Many breastfeeding mothers reduce feeds or wean earlier than they would like -- sometimes by choice, sometimes not. From herbal therapy and prescription medication to nursing and pumping, there are myriad ways to reestablish milk supply after having taken a lengthy break from nursing, or if a mother feels that her supply isn't as strong as it once was.
If you find yourself in this position, it is important that you recognize your comfort level with the therapy you choose and devise a plan according to what you will realistically want and be able to do.
Increasing Supply When Breastfeeding
To achieve the strongest milk supply possible, it is essential that you:
Breastfeed or pump at least 8 to 12 times a day
Offer both breasts at every feeding
Avoid timing your feedings. Instead, wait until the baby comes off the breast himself, then switch to the other side. This will ensure that the baby is getting the proper balance of foremilk and hindmilk.
- Utilize breast compression
This will help the milk flow better and encourage the baby to continue feeding.
- Avoid artificial nipples
Any time the baby needs either food or simple comfort, the breast should be the first choice.
If the baby seems frustrated by the nursing, especially if your milk supply is extremely low, a supplemental nursing system can really work wonders. The baby receives supplemental milk at the same time that she breastfeeds, so she stimulates the your supply while getting her required nourishment.
Increasing Supply with a Breast Pump
Often, a baby is not able to or not interested in going back to the breast. In these cases, you can stimulate your supply by using a breast pump. Expressing with a hospital-grade, double (automatic) pump, 8 to 12 times a day is ideal for reestablishing supply. Here are some tips for maximizing your breast-pumping capability:
- Elicit the milk ejection reflex first.
- Only use as much suction as necessary. You shouldn't feel any pain while pumping.
- Massage your breast in quadrants while you're pumping.
- Give yourself enough time so you don't feel any stress.
- Use inserts to get the optimal fit to your breast.
- Avoid lengthy stretches of uninterrupted vacuum.
- Discontinue pumping when the milk flow is minimal or nonexistent.
Increasing Supply with Medicinal Herbs
Research on medicinal herbs (also called galactagogues) to increase milk supply is scant. However, many mothers have reported overwhelmingly positive responses to herbal therapy, in addition to frequent stimulation of the breast. Here are herbal remedies that have been reported as boosting milk supply:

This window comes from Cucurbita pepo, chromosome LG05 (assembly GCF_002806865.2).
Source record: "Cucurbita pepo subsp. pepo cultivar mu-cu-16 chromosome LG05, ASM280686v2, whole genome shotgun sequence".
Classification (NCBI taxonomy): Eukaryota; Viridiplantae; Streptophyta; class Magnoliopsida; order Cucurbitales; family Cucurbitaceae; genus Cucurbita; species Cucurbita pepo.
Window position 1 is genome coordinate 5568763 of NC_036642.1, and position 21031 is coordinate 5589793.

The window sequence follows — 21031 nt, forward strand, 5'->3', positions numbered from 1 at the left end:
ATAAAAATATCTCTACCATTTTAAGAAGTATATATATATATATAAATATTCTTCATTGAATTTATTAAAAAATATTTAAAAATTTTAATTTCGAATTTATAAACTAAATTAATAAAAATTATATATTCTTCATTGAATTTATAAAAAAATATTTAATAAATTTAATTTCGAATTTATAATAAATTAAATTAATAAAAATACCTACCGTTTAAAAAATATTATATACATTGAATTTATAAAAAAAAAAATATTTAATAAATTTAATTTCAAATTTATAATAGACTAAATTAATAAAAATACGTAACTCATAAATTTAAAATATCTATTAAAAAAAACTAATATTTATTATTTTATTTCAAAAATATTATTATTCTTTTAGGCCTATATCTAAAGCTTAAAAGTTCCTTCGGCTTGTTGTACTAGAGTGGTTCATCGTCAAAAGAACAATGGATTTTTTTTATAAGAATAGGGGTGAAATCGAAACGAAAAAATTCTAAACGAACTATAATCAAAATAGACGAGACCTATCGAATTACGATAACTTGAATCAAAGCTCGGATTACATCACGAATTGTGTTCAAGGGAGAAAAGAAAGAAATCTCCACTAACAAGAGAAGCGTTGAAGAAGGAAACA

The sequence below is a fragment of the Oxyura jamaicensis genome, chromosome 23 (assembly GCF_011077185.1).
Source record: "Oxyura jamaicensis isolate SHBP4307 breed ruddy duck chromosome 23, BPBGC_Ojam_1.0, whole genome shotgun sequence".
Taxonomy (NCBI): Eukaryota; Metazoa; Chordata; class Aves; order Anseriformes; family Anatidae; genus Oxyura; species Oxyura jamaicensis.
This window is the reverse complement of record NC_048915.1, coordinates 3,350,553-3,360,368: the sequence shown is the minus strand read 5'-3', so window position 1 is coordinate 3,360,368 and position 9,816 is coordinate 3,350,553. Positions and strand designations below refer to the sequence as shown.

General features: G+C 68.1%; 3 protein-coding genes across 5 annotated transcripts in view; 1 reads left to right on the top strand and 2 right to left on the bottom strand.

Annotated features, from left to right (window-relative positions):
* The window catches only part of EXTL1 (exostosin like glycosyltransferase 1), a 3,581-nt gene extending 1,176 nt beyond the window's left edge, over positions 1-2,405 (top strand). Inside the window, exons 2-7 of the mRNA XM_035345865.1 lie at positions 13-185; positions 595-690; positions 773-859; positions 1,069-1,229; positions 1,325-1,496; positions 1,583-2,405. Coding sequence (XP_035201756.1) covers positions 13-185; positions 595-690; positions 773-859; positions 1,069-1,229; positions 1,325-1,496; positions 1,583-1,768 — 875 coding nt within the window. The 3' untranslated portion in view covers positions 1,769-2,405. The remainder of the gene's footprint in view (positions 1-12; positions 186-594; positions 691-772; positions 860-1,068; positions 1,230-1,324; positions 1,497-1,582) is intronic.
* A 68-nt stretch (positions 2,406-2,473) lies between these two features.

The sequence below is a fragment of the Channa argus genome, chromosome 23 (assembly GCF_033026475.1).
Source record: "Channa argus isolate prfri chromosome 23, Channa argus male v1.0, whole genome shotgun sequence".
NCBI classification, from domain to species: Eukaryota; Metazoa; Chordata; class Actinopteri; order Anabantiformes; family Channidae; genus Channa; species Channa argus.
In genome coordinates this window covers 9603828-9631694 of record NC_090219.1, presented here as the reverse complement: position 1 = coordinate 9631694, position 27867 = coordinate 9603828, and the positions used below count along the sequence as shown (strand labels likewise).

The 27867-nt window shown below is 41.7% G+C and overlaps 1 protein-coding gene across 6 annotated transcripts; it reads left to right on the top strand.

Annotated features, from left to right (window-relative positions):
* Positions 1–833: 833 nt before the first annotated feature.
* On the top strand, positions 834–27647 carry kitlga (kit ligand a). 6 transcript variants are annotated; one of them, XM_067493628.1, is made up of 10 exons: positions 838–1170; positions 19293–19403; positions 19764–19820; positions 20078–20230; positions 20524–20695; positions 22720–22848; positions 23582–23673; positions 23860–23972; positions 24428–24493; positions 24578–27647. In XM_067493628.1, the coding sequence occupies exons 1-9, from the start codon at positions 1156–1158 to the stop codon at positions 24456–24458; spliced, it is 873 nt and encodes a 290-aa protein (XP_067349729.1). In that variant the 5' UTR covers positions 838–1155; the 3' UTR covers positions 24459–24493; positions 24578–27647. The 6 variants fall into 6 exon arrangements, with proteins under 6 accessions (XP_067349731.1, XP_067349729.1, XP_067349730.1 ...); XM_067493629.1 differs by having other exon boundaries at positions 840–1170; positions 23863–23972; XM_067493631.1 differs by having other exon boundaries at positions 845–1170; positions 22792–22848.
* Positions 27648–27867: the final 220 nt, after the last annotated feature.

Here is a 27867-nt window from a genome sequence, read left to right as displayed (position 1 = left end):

Try Mother's Milk Tea, which is said to promote "healthy lactation."
Take 3 capsules, 3 times a day for the first 10 days; drop to 2 capsules, 3 times a day for the next 10 days; drop to 1 capsule, 3 times a day for another 10 days. Mothers typically see an increase in supply within 72 hours. The most common side effects reported are profuse sweating and excretions that smell like maple syrup. Fenugreek is not recommended for women with diabetes (it may lower blood sugar) or asthma (it may aggravate symptoms). Speak with a lactation consultant and your health care provider before using fenugreek.
- Blessed thistle
Remember that it is important to drink at least 64 ounces of water a day to maintain a healthy supply. Oatmeal has also been known to boost supply slightly. Once again, this is anecdotal, but it can't hurt.
Increasing Supply with Prescription Medication
A few prescription medications that, when taken while continuing frequent stimulation of the breast, have been found to raise prolactin levels. This, in turn, increases milk supply
Here are the details on two of the most common medications used for this purpose:Domperidone
This is the option with fewer side effects; it has been approved by the American Academy of Pediatrics for use in breastfeeding mothers. Unfortunately, it is not available in regular pharmacies in the United States. It is used in Canada and other countries, but it is legal in America; a mother can obtain it by ordering (with a doctor's prescription) from compounding pharmacies in the United States. Outside of the U.S. (Mexico and New Zealand), no prescription is needed. The typical dosage that is recommended is 20mg, four times a day.
This medication has been shown to increase milk supply anywhere from 72% to 110%, depending on how many weeks postpartum a mother is. The recommended dosage is 10mg, three times a day for 1 to 2 weeks. Once supply is stable, dosage should drop by 10mg per week. Mothers with a history of depression are cautioned against taking Reglan. Other side effects include headaches and fatigue.
The process of relactation is intense. It is important for you to take care of yourself. If stress levels are too high, attempts to establish a full milk supply will be futile. Any kind of help, whether it's physical, psychological (or even domestic!), will aid the process of relactation. You will be on her way to a strong supply yet again.
The Breastfeeding Answer Book, LLLI, Third Edition.